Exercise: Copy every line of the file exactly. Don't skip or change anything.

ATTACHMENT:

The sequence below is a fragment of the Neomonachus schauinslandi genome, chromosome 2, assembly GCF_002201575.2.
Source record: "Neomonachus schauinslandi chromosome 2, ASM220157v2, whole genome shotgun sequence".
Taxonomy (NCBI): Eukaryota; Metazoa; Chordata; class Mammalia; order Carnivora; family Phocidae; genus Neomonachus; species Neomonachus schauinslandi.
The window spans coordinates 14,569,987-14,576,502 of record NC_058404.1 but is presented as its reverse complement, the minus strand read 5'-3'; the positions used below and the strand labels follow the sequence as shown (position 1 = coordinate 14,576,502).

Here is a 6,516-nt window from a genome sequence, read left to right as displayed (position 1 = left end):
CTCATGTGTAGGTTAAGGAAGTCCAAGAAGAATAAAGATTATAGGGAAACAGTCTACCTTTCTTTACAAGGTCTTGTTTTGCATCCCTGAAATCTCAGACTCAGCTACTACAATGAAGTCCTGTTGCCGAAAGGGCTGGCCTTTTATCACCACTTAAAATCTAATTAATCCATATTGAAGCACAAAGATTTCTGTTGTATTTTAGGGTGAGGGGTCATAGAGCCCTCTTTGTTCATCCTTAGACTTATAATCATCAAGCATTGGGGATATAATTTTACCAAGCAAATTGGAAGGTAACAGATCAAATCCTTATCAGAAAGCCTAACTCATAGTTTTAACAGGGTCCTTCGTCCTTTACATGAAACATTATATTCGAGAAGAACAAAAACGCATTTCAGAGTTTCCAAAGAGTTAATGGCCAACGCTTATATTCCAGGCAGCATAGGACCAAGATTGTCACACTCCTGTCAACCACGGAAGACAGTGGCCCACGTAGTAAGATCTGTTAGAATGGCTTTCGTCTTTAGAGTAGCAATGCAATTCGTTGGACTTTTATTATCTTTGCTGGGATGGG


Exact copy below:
The sequence below is a fragment of the Neomonachus schauinslandi genome, chromosome 2, assembly GCF_002201575.2.
Source record: "Neomonachus schauinslandi chromosome 2, ASM220157v2, whole genome shotgun sequence".
Taxonomy (NCBI): Eukaryota; Metazoa; Chordata; class Mammalia; order Carnivora; family Phocidae; genus Neomonachus; species Neomonachus schauinslandi.
The window spans coordinates 14,569,987-14,576,502 of record NC_058404.1 but is presented as its reverse complement, the minus strand read 5'-3'; the positions used below and the strand labels follow the sequence as shown (position 1 = coordinate 14,576,502).

Here is a 6,516-nt window from a genome sequence, read left to right as displayed (position 1 = left end):
CTCATGTGTAGGTTAAGGAAGTCCAAGAAGAATAAAGATTATAGGGAAACAGTCTACCTTTCTTTACAAGGTCTTGTTTTGCATCCCTGAAATCTCAGACTCAGCTACTACAATGAAGTCCTGTTGCCGAAAGGGCTGGCCTTTTATCACCACTTAAAATCTAATTAATCCATATTGAAGCACAAAGATTTCTGTTGTATTTTAGGGTGAGGGGTCATAGAGCCCTCTTTGTTCATCCTTAGACTTATAATCATCAAGCATTGGGGATATAATTTTACCAAGCAAATTGGAAGGTAACAGATCAAATCCTTATCAGAAAGCCTAACTCATAGTTTTAACAGGGTCCTTCGTCCTTTACATGAAACATTATATTCGAGAAGAACAAAAACGCATTTCAGAGTTTCCAAAGAGTTAATGGCCAACGCTTATATTCCAGGCAGCATAGGACCAAGATTGTCACACTCCTGTCAACCACGGAAGACAGTGGCCCACGTAGTAAGATCTGTTAGAATGGCTTTCGTCTTTAGAGTAGCAATGCAATTCGTTGGACTTTTATTATCTTTGCTGGGATGGG